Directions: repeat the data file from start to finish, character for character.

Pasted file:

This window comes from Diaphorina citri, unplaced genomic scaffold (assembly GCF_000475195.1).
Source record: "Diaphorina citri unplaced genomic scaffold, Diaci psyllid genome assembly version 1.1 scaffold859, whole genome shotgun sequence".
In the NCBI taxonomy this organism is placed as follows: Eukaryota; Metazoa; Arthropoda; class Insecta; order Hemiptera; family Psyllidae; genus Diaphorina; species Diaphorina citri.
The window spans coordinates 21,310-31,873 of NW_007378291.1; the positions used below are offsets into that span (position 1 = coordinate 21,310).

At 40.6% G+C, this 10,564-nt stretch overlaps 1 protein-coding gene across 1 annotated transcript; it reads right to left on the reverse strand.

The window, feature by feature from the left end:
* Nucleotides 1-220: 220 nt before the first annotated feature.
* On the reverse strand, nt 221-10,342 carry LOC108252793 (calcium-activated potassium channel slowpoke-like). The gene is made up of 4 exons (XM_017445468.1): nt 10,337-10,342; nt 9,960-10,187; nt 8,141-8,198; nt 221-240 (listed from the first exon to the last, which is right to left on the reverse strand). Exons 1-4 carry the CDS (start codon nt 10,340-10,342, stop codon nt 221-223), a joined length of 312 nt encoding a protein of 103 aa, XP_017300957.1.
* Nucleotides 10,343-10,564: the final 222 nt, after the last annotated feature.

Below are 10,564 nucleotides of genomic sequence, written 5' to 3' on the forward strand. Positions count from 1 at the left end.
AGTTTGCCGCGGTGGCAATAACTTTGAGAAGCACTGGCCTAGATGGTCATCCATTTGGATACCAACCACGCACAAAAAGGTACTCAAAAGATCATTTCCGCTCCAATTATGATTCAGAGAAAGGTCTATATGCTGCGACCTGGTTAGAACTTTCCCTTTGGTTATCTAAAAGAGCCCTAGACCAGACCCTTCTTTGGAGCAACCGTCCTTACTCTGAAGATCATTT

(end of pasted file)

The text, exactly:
This window comes from Diaphorina citri, unplaced genomic scaffold (assembly GCF_000475195.1).
Source record: "Diaphorina citri unplaced genomic scaffold, Diaci psyllid genome assembly version 1.1 scaffold859, whole genome shotgun sequence".
In the NCBI taxonomy this organism is placed as follows: Eukaryota; Metazoa; Arthropoda; class Insecta; order Hemiptera; family Psyllidae; genus Diaphorina; species Diaphorina citri.
The window spans coordinates 21,310-31,873 of NW_007378291.1; the positions used below are offsets into that span (position 1 = coordinate 21,310).

At 40.6% G+C, this 10,564-nt stretch overlaps 1 protein-coding gene across 1 annotated transcript; it reads right to left on the reverse strand.

The window, feature by feature from the left end:
* Nucleotides 1-220: 220 nt before the first annotated feature.
* On the reverse strand, nt 221-10,342 carry LOC108252793 (calcium-activated potassium channel slowpoke-like). The gene is made up of 4 exons (XM_017445468.1): nt 10,337-10,342; nt 9,960-10,187; nt 8,141-8,198; nt 221-240 (listed from the first exon to the last, which is right to left on the reverse strand). Exons 1-4 carry the CDS (start codon nt 10,340-10,342, stop codon nt 221-223), a joined length of 312 nt encoding a protein of 103 aa, XP_017300957.1.
* Nucleotides 10,343-10,564: the final 222 nt, after the last annotated feature.

Below are 10,564 nucleotides of genomic sequence, written 5' to 3' on the forward strand. Positions count from 1 at the left end.
AGTTTGCCGCGGTGGCAATAACTTTGAGAAGCACTGGCCTAGATGGTCATCCATTTGGATACCAACCACGCACAAAAAGGTACTCAAAAGATCATTTCCGCTCCAATTATGATTCAGAGAAAGGTCTATATGCTGCGACCTGGTTAGAACTTTCCCTTTGGTTATCTAAAAGAGCCCTAGACCAGACCCTTCTTTGGAGCAACCGTCCTTACTCTGAAGATCATTT